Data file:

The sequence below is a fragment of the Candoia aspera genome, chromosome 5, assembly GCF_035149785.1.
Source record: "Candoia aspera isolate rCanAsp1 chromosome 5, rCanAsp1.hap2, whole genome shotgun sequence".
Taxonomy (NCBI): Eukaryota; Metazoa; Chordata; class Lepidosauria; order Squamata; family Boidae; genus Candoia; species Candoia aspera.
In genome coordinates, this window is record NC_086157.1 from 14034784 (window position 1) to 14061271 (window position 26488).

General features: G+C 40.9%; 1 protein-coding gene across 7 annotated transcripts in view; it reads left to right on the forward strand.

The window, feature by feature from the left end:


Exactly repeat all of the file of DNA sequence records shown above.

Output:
The sequence below is a fragment of the Candoia aspera genome, chromosome 5, assembly GCF_035149785.1.
Source record: "Candoia aspera isolate rCanAsp1 chromosome 5, rCanAsp1.hap2, whole genome shotgun sequence".
Taxonomy (NCBI): Eukaryota; Metazoa; Chordata; class Lepidosauria; order Squamata; family Boidae; genus Candoia; species Candoia aspera.
In genome coordinates, this window is record NC_086157.1 from 14034784 (window position 1) to 14061271 (window position 26488).

General features: G+C 40.9%; 1 protein-coding gene across 7 annotated transcripts in view; it reads left to right on the forward strand.

The window, feature by feature from the left end: